Bachmann went on to suggest that the same amendments would allow the director-general to “order all sorts of radical edicts,” including imposing global lockdowns, vaccine mandates and business closures, as well as force climate change policy and even gun control measures on member nations. Bachmann did not respond to a request for comment.
Experts familiar with the International Health Regulations say these assertions are misleading, and the idea that the director-general could impose enforceable mandates on other countries is unfounded.
Lawrence Gostin, a Georgetown University law professor and director of the university’s WHO Collaborating Center on National and Global Health Law, told The Associated Press that the director-general only has the power to make recommendations, not enact laws or otherwise dictate national policy decisions.
“It is utterly untrue that the IHR would interfere with health care decisions or transfer such decisions to the WHO Director-General,” Gostin wrote in an email. “The IHR amendments would ask countries to promptly and truthfully report infectious disease outbreaks, and WHO would offer assistance in managing the outbreak. But it could not force a country to allow WHO staff to interfere with its public health decision making.”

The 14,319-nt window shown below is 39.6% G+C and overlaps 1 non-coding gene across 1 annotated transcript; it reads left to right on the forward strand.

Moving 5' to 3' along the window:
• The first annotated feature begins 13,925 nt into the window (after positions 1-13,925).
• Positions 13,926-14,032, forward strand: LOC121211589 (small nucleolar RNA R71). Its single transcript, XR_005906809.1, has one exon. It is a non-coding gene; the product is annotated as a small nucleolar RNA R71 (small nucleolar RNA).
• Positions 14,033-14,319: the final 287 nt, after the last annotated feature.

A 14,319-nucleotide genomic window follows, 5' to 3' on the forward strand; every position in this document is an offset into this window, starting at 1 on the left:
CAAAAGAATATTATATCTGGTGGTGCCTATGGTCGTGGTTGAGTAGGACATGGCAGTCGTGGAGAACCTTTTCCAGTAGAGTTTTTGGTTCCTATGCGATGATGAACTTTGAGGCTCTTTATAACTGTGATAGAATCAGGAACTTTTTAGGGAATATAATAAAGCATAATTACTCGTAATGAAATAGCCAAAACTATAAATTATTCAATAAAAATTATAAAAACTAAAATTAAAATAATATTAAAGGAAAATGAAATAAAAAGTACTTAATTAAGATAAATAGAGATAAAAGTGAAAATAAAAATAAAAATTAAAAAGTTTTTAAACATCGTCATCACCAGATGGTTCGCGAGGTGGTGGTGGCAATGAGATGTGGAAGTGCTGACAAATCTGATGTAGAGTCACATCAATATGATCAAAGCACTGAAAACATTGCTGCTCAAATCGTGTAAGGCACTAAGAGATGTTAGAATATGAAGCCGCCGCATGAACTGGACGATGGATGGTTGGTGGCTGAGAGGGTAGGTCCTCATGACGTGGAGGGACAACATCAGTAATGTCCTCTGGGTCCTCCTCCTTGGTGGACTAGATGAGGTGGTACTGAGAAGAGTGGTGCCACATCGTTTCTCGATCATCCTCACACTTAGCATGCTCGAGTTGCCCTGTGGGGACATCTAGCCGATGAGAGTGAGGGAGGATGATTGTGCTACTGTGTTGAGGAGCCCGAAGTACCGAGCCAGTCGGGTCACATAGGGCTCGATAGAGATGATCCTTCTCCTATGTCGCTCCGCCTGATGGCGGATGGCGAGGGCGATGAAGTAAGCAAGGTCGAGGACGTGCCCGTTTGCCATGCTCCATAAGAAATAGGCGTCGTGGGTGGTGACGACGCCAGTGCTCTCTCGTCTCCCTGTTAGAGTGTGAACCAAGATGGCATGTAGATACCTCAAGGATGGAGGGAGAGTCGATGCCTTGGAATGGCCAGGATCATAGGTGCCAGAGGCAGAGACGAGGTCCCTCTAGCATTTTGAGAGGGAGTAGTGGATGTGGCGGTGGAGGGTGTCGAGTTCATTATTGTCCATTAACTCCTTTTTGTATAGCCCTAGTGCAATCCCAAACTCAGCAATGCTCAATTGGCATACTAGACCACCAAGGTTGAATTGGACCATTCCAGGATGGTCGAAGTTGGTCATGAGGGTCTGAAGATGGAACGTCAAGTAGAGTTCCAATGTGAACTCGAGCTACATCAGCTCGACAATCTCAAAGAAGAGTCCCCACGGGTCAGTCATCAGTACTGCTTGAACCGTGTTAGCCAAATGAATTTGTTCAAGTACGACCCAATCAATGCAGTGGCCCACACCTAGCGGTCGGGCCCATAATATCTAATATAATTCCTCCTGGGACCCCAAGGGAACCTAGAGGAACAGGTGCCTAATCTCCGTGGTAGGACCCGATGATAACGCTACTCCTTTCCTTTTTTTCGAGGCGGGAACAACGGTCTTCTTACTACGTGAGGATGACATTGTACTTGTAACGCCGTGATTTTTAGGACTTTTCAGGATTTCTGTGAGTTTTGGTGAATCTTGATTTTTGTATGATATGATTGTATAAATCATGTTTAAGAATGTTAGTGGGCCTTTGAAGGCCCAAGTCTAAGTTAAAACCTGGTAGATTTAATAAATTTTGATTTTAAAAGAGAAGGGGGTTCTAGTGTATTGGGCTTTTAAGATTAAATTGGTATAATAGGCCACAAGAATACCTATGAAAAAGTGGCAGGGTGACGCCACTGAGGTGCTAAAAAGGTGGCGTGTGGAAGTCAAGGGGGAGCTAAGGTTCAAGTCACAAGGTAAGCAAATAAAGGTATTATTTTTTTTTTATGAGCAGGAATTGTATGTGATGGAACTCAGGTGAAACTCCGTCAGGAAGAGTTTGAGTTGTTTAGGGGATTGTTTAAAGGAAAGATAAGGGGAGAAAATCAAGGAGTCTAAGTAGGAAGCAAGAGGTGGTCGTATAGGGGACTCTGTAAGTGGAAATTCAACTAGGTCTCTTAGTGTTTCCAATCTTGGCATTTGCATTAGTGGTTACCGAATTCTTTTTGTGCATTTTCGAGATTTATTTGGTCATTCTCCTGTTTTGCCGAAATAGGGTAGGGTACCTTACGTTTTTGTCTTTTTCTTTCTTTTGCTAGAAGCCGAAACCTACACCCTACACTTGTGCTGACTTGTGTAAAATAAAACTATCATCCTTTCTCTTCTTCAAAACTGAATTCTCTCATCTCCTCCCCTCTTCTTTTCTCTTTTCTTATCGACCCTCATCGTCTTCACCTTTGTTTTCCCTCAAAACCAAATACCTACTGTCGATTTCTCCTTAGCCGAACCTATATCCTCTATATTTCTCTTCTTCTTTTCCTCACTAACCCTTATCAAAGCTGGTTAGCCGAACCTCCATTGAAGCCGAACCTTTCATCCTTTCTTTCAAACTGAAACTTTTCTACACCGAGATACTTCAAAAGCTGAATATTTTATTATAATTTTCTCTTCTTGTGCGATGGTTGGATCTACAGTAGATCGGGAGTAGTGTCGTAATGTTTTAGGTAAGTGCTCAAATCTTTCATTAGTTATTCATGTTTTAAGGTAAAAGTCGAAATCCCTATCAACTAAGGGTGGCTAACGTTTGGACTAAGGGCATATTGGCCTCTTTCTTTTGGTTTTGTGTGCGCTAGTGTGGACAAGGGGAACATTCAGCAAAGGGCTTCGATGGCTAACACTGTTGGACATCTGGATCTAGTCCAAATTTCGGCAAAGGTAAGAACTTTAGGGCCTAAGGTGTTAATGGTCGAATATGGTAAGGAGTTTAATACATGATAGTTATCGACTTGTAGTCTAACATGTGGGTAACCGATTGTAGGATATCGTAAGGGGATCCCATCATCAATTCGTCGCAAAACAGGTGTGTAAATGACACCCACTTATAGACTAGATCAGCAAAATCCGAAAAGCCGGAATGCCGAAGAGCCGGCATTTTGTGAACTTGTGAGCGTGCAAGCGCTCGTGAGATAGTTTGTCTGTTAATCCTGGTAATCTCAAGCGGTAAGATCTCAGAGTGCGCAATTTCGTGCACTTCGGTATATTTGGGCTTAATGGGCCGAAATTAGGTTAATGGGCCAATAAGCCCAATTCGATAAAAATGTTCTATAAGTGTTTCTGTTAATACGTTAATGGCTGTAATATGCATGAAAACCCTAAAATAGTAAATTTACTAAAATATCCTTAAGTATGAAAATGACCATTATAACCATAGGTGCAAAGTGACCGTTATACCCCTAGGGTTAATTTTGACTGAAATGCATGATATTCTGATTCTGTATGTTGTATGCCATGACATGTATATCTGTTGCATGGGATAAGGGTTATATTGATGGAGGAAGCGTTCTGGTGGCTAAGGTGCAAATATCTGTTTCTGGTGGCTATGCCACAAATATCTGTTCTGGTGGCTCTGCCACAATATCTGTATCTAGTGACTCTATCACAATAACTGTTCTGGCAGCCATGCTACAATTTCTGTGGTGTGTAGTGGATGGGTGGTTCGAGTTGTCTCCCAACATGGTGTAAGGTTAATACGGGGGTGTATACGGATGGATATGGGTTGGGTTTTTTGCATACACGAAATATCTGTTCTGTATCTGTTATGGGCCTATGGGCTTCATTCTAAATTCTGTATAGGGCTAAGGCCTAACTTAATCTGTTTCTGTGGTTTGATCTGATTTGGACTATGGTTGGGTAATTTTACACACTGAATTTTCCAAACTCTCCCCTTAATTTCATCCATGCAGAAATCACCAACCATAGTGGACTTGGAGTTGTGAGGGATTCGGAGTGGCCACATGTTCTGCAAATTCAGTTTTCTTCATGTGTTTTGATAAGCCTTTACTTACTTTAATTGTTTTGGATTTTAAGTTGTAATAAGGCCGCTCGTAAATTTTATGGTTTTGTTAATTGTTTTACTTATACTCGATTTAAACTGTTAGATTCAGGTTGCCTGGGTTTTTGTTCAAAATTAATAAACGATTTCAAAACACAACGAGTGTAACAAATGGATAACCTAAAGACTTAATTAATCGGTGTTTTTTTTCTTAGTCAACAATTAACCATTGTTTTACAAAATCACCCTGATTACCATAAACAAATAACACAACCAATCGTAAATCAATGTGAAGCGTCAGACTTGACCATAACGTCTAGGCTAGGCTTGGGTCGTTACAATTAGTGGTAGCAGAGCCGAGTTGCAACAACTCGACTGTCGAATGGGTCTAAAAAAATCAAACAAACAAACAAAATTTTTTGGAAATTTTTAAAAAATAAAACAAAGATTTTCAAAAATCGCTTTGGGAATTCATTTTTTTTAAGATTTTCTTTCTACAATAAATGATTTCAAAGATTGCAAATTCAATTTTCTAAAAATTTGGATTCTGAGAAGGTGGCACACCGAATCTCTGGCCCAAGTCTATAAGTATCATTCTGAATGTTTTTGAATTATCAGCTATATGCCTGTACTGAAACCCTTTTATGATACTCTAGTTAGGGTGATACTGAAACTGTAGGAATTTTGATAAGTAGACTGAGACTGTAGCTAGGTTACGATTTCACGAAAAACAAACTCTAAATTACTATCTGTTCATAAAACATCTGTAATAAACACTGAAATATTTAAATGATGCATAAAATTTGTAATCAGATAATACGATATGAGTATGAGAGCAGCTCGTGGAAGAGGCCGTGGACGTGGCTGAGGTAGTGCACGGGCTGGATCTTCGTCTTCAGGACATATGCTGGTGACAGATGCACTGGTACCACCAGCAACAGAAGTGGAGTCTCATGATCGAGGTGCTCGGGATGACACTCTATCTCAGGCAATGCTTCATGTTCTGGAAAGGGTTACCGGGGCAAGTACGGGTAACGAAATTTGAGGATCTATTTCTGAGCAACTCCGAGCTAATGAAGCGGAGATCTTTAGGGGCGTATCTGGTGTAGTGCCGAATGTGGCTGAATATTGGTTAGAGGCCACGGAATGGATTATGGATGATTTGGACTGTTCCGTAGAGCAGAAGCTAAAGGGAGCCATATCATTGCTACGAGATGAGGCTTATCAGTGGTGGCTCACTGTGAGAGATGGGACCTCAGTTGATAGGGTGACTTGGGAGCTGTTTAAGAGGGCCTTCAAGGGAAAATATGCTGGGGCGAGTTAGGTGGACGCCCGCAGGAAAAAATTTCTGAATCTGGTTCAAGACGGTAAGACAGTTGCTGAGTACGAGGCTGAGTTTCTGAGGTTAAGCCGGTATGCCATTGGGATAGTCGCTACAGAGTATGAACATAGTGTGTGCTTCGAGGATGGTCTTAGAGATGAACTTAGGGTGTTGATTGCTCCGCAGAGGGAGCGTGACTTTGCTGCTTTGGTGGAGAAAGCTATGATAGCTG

Gostin, who also helped write the 2005 version of the IHR, cited China as an example. China signed the IHR, but violated it during the pandemic by delaying reporting of the initial COVID-19 outbreak and later pushing back against the WHO investigation into its origins.
Gostin and other experts say the amendments seek to prevent this from happening.
The U.S. amendments to the IHR tighten requirements for reporting information to the WHO surrounding public health emergencies of international concern. They ask the WHO to develop early warning criteria for assessing, updating and communicating risks posed by such emergencies. They also modify the guidelines surrounding investigations and assistance in such instances. In the past, countries could refuse to cooperate with the WHO’s expert teams. Now, the amendments seek to have all signatories agree not to block such actions.